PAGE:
ITS:  Collected continuously on every segment (1/2 mile spacing is typical on urban freeways); data reported at 20-30 second intervals from field; data aggregated for later use anywhere from 20-30 seconds up to 15 minutes. (The same equipment is used for both volume and occupancy measurements.) Roadway density and average headways can be calculated from occupancy if length of the detection zone and average vehicle length are known.


Speed of vehicles passing a point on the highway over a given time interval (also known as “time-mean speed”)

Planning:  Newer equipment used to measure volumes, vehicle classifications, and truck weights are capable of collecting speeds, but the data are rarely used.

ITS:  Either collected directly (same characteristics as for volume and occupancy) or estimated from volume and occupancy measurements (older “single roadway loop” systems).

Travel Time

The measured time a vehicle takes to traverse a highway segment

Planning:  Rare for state agencies to collect; local agencies collect using “floating car” method (drivers specifically tasked to collect travel times).  License plate matching using imaging technology becoming more prevalent.

ITS:  Collected with vehicle-based technologies:
(1) GPS transmission of location and time, or (2) roadway-based “readers” of vehicle tags.  (Most of the vehicle “tags” in current use are from automated toll collection systems.  Readers may also be installed off of toll highways to detect the passage of “tagged” vehicles.)


Stopped or slow moving vehicles impeded by a bottleneck

Planning:  Not usually collected.

ITS:  Where collected, restricted to queues at ramp meters.



Applications:  Planning-Related Traffic Monitoring

Planning-related traffic monitoring activities are usually conducted as a service to support a variety of other functions with transportation agencies.  Brief examinations of the Planning applications that use traffic data are presented in Table 2.  Also included in Table 2 is an assessment of the advantages of using ITS-generated traffic data for these applications.  It is clear that ITS-generated data potentially offers many advantages over general use traffic data:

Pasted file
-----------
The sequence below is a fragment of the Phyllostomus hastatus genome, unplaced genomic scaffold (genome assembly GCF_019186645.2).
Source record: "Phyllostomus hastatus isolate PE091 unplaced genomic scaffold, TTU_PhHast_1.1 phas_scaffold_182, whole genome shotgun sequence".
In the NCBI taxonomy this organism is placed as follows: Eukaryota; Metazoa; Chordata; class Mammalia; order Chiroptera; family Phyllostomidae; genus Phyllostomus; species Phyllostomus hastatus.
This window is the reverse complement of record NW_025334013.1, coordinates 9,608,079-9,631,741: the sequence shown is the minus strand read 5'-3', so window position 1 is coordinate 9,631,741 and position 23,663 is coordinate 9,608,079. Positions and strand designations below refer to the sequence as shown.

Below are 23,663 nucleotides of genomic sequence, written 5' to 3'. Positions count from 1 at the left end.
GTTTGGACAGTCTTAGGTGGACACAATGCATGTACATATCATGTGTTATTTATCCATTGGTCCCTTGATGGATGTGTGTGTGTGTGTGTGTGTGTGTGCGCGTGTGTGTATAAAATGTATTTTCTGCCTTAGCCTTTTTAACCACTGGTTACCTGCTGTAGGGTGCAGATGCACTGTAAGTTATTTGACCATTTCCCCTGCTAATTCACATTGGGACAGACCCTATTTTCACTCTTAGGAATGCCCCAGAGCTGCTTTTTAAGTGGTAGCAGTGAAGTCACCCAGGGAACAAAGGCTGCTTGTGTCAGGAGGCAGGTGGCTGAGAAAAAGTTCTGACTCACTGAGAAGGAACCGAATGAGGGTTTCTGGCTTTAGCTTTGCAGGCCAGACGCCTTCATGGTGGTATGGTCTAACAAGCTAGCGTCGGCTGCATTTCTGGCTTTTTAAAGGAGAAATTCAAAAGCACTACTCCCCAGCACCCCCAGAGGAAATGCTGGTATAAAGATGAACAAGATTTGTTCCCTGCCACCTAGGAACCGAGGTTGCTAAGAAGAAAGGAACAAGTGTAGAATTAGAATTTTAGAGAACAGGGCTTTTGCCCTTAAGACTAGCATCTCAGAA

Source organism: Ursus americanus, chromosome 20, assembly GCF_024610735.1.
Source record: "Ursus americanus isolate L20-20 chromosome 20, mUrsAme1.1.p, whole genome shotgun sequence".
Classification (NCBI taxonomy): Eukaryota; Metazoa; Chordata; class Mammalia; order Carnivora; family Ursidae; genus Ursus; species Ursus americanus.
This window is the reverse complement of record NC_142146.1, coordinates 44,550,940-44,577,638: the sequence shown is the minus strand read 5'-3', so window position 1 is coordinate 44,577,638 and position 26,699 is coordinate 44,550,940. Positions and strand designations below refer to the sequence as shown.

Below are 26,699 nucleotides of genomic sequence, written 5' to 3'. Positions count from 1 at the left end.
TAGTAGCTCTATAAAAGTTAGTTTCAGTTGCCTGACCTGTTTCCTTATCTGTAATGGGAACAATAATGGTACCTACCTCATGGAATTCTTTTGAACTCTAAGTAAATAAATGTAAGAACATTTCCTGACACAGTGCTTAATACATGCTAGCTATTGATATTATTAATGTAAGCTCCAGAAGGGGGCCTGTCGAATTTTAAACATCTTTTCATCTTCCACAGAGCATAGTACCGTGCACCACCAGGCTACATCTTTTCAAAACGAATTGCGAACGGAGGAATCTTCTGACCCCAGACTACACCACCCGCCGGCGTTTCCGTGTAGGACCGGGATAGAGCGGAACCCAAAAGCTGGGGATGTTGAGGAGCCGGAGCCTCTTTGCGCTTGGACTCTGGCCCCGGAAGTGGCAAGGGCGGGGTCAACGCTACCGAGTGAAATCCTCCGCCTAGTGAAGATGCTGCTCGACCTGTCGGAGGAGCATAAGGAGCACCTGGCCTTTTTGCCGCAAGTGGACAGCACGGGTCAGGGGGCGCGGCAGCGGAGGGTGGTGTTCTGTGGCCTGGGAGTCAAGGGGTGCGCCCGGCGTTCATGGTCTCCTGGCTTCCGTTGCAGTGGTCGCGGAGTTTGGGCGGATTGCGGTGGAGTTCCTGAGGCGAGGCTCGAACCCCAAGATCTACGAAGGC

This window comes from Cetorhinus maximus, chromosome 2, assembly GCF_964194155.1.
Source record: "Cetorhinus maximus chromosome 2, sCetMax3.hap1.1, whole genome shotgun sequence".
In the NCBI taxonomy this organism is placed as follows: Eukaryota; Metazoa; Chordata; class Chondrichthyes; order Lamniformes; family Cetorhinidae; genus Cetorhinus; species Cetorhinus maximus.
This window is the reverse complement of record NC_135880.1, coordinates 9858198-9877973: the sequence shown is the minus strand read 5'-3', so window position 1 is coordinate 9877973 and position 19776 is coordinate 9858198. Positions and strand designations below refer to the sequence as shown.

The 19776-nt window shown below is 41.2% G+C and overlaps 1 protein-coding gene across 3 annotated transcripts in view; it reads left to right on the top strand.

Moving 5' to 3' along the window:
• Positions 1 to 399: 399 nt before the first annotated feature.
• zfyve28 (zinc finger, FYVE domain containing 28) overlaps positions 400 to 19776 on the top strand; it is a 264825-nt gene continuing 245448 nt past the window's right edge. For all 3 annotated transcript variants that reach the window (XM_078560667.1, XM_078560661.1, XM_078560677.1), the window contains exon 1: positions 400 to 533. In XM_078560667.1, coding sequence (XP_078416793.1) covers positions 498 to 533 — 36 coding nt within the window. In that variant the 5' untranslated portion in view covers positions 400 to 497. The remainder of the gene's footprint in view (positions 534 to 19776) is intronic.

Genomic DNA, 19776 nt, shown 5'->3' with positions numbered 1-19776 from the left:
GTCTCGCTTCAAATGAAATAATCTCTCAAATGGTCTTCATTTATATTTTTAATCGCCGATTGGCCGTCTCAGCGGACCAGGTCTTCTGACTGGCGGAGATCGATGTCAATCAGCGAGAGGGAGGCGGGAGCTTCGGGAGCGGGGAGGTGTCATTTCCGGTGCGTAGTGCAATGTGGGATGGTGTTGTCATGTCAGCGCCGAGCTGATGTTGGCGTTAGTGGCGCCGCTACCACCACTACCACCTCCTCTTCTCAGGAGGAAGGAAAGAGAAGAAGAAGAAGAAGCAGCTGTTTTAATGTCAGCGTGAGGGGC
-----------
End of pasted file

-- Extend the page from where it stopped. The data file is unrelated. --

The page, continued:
·        The continuous nature and detailed geographic coverage of traffic data generated by ITS removes temporal sampling bias from traffic measurements.  The vast majority of traffic data currently collected for planning, administration, and research applications are based on short-duration traffic counts.  Although attempts are made to adjust or expand the sample, the procedures are imperfect.  With continuous data, there is no need to perform adjustments to control sample bias.  (Equipment-based errors are still present, though). 


·        Continuous data from ITS sources allows the direct study of variability in travel times.  This variability is often termed the reliability of travel times and it is becoming an important factor in both the operations and planning communities.  Continuous data also capture the full range of factors influencing reliability, most notably incidents and weather – short duration counts either completely miss these events or are unduly biased by them.  (Many agencies will discard short counts and floating car runs taken during “unusual” events.)


·        ITS-generated traffic data can supplement – and in some cases supplant – traffic data collected for Planning and general use.  Traffic monitoring on heavily traveled urban highways has become extremely difficult for field personnel.  Installing portable devices on the mainlines of these highways has become practically impossible for safety reasons, and the reliance on ramp-based methods requires that multiple devices be installed and that all devices be operating properly during the data collection.  By accessing data that already exist through ITS sources, these problems are avoided.  Recent work indicates that ITS data can be used as volume resource in these circumstances.